Assessment Methods for Learning Domains

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According to Bloom's Taxonomy, established in 1956, there are three learning domains. Cognitive, Affective and Psychomotor, also referred to as Knowledge, Skills and Abilities. When students are presented with new content, educators should focus on learning taking place in all three of these domains. In order to test knowledge retention, teachers should create assessments that measure learning in every area.

Cognitive

  • The cognitive learning domain concentrates on knowledge and recalling information. To assess learning in this domain, educators should focus on paper and pencil-type tests. These tests can reside in the lower levels of the domain by asking true and false, multiple choice and fill-in-the-blank questions. To test students' knowledge retention in the higher levels of this domain, have them write short answers or essays to assess their analysis and evaluation of the material.

Affective

  • This domain deals with how the students process the information internally and how it changes their emotions and feelings toward something. An assessment method that would measure learning in the affective domain is to give open-ended questions that require students to give their opinions on a subject. There are no right or wrong answers here, only the ability of the student to express their feelings on information or situations. An example of this would include asking students to write a brief essay on how they feel about their country after studying the 2001 terrorist attacks. Learning in the affective domain helps students to change their minds about a situation or express emotions and feelings about it after studying it.

Psychomotor

  • This domain is about the physical actions that people are able to perform after studying content. Assessment methods for this domain include performing, demonstration and creating. Depending on the content that the students have been presented with, they must follow the directions to simulate the desire outcome--for example, performing math calculations using correct formulas, driving a forklift correctly or creating a vase in a pottery class.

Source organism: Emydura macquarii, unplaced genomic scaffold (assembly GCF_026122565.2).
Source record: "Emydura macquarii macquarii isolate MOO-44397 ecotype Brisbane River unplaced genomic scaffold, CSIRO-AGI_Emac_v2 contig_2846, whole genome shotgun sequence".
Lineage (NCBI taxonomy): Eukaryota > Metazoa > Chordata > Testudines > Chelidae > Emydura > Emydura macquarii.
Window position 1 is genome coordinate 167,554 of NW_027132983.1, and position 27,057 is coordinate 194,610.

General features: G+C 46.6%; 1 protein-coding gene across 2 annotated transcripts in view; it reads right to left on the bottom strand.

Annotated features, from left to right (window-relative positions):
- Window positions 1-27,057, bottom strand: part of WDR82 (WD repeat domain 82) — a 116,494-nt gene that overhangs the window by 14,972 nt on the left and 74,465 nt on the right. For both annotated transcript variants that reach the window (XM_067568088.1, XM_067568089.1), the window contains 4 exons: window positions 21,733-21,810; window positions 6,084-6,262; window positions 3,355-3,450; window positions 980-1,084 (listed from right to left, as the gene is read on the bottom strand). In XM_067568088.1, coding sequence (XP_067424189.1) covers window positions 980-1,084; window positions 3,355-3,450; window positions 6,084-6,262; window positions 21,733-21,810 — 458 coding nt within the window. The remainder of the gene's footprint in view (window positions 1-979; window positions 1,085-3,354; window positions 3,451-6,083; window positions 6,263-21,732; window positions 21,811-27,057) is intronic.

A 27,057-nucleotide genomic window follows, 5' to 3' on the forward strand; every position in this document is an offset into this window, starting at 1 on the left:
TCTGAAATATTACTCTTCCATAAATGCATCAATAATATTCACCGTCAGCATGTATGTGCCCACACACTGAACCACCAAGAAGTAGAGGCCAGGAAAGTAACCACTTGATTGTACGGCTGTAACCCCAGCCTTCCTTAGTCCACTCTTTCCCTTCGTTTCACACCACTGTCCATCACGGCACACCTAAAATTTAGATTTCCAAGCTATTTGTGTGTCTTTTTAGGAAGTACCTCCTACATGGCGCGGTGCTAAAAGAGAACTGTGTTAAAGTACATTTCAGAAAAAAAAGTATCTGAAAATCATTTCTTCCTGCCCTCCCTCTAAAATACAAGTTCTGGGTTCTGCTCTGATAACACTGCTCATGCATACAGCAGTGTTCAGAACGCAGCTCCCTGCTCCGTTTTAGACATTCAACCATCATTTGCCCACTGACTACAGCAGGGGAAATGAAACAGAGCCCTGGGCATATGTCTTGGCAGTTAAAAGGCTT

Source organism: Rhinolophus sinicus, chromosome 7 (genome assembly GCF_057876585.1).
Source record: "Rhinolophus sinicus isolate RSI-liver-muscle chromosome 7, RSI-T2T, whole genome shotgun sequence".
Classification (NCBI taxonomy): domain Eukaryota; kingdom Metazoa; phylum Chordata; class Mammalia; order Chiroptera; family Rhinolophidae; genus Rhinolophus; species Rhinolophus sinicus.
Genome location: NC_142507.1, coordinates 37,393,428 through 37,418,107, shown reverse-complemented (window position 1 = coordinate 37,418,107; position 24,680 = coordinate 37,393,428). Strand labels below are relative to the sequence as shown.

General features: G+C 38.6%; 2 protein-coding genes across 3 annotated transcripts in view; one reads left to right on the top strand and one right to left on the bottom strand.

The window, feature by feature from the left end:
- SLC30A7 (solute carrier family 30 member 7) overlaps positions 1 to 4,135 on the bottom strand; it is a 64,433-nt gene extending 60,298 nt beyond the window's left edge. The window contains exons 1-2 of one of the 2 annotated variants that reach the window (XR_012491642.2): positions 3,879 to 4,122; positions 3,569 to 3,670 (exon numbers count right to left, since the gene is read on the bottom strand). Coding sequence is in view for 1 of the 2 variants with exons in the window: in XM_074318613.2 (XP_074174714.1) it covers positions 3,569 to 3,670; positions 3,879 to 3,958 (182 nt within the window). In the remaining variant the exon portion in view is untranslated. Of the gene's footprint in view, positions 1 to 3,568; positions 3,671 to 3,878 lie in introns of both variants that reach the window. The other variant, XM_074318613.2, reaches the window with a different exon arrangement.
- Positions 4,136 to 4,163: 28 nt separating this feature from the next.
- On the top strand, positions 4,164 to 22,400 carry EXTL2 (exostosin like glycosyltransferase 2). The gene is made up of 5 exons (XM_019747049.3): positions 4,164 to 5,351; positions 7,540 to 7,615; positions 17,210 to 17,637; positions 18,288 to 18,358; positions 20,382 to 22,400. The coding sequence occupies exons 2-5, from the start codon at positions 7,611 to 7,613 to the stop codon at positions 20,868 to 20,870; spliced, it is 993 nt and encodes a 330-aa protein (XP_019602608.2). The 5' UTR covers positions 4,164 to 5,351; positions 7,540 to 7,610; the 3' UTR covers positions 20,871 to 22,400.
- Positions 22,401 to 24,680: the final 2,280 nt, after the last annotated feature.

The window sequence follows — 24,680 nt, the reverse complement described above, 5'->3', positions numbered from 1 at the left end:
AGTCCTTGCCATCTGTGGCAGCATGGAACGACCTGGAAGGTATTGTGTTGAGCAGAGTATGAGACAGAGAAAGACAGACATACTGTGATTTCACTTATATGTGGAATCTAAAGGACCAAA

Combined

  • Testing students on knowledge retention within one domain is acceptable. However, it is also possible to assess students in multiple learning domains. First, you would grade the students on participation in class discussions. This is also known as "responding to phenomena" and it consists of students reacting to new information and contributing ideas. The other two domains can be assessed with a paper and pencil test by simply using a questions with two parts. A math test could be created by presenting students with a math problem that they must show their work for and then select the correct answer from a multiple choice list. These two tasks would symbolize knowledge in the cognitive domain and guided response in the psychomotor.

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